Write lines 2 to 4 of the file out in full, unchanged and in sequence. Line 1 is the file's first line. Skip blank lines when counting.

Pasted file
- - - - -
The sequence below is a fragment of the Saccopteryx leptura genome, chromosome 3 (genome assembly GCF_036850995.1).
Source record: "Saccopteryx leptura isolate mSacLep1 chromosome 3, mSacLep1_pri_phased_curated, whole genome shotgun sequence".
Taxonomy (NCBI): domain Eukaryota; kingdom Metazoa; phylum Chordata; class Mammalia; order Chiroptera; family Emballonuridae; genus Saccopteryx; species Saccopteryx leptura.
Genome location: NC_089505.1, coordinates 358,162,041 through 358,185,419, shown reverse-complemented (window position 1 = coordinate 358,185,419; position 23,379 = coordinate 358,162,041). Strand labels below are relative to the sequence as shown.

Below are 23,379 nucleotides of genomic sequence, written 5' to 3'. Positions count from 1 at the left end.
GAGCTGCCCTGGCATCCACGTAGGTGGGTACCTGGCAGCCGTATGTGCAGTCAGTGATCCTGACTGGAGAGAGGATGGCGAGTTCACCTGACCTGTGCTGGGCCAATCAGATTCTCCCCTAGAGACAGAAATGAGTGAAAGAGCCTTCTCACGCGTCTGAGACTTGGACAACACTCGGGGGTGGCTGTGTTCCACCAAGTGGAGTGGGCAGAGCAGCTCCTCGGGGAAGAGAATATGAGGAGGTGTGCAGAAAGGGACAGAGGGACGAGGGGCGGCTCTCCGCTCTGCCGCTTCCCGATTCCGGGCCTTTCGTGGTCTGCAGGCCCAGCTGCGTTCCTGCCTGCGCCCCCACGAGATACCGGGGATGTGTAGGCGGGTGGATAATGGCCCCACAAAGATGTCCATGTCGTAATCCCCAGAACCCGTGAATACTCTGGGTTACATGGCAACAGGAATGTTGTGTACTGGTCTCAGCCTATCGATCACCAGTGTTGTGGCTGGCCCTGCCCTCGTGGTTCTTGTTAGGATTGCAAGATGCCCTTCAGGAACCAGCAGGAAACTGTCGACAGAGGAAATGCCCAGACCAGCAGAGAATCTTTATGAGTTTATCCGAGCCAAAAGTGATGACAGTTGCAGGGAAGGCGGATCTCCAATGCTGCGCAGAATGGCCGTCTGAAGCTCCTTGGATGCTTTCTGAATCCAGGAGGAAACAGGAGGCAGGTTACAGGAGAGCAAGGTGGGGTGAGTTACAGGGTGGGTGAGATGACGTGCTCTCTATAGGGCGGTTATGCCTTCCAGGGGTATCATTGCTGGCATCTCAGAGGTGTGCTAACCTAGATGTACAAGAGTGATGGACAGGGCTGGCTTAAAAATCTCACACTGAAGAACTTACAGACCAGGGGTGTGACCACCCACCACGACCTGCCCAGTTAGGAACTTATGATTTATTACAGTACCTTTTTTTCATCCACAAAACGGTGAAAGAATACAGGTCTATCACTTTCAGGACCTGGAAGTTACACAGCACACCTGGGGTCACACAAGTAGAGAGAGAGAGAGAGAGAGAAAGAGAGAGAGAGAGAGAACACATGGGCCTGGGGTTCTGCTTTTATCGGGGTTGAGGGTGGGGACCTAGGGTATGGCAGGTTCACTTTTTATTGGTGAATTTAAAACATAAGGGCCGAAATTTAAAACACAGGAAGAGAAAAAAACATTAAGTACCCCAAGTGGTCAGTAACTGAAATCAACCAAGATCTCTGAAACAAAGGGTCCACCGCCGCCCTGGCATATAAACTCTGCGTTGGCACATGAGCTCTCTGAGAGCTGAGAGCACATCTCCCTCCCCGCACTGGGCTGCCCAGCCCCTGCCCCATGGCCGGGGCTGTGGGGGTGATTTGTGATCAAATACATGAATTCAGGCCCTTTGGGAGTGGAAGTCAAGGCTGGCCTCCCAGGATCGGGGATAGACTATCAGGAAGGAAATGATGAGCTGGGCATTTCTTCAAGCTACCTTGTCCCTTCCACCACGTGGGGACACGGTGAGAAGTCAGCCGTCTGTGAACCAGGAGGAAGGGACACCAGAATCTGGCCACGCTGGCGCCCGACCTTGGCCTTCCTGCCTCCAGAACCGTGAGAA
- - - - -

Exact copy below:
Source record: "Saccopteryx leptura isolate mSacLep1 chromosome 3, mSacLep1_pri_phased_curated, whole genome shotgun sequence".
Taxonomy (NCBI): domain Eukaryota; kingdom Metazoa; phylum Chordata; class Mammalia; order Chiroptera; family Emballonuridae; genus Saccopteryx; species Saccopteryx leptura.
Genome location: NC_089505.1, coordinates 358,162,041 through 358,185,419, shown reverse-complemented (window position 1 = coordinate 358,185,419; position 23,379 = coordinate 358,162,041). Strand labels below are relative to the sequence as shown.